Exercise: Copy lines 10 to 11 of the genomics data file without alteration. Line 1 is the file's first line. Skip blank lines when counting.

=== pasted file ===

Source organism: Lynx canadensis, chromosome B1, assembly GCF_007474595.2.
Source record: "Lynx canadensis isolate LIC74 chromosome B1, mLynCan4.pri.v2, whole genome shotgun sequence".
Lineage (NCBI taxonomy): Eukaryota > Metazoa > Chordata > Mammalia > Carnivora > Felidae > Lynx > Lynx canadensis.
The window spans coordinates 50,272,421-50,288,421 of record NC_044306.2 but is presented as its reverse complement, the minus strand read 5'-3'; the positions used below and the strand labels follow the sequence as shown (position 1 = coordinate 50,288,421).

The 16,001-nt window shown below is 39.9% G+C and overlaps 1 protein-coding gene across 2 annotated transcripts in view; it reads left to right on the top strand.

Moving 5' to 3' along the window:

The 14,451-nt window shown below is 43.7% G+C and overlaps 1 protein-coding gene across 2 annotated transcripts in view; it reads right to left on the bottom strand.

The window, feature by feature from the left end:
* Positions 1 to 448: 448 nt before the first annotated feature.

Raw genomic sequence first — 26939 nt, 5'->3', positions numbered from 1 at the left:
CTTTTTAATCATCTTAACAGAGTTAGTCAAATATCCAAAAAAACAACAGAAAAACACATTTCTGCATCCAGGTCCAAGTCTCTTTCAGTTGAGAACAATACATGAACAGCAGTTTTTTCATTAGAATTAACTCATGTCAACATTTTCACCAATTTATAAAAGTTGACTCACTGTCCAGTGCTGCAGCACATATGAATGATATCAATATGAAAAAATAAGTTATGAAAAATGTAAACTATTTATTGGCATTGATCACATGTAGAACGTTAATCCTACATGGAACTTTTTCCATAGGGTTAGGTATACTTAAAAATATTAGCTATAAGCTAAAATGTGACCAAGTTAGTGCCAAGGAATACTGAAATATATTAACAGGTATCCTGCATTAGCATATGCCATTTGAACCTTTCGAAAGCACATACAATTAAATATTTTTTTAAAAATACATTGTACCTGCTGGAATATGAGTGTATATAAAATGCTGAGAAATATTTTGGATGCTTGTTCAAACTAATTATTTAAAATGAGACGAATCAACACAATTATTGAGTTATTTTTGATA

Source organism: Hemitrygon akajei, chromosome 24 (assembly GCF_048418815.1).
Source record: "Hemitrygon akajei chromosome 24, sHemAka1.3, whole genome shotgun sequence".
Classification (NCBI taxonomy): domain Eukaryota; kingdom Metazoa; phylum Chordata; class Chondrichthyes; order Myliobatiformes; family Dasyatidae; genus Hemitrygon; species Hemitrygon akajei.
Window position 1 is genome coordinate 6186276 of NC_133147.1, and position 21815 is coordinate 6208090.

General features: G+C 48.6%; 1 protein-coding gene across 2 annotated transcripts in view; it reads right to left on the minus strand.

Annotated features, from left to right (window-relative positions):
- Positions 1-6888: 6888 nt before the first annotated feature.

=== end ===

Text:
Raw genomic sequence first — 26939 nt, 5'->3', positions numbered from 1 at the left:
CTTTTTAATCATCTTAACAGAGTTAGTCAAATATCCAAAAAAACAACAGAAAAACACATTTCTGCATCCAGGTCCAAGTCTCTTTCAGTTGAGAACAATACATGAACAGCAGTTTTTTCATTAGAATTAACTCATGTCAACATTTTCACCAATTTATAAAAGTTGACTCACTGTCCAGTGCTGCAGCACATATGAATGATATCAATATGAAAAAATAAGTTATGAAAAATGTAAACTATTTATTGGCATTGATCACATGTAGAACGTTAATCCTACATGGAACTTTTTCCATAGGGTTAGGTATACTTAAAAATATTAGCTATAAGCTAAAATGTGACCAAGTTAGTGCCAAGGAATACTGAAATATATTAACAGGTATCCTGCATTAGCATATGCCATTTGAACCTTTCGAAAGCACATACAATTAAATATTTTTTTAAAAATACATTGTACCTGCTGGAATATGAGTGTATATAAAATGCTGAGAAATATTTTGGATGCTTGTTCAAACTAATTATTTAAAATGAGACGAATCAACACAATTATTGAGTTATTTTTGATA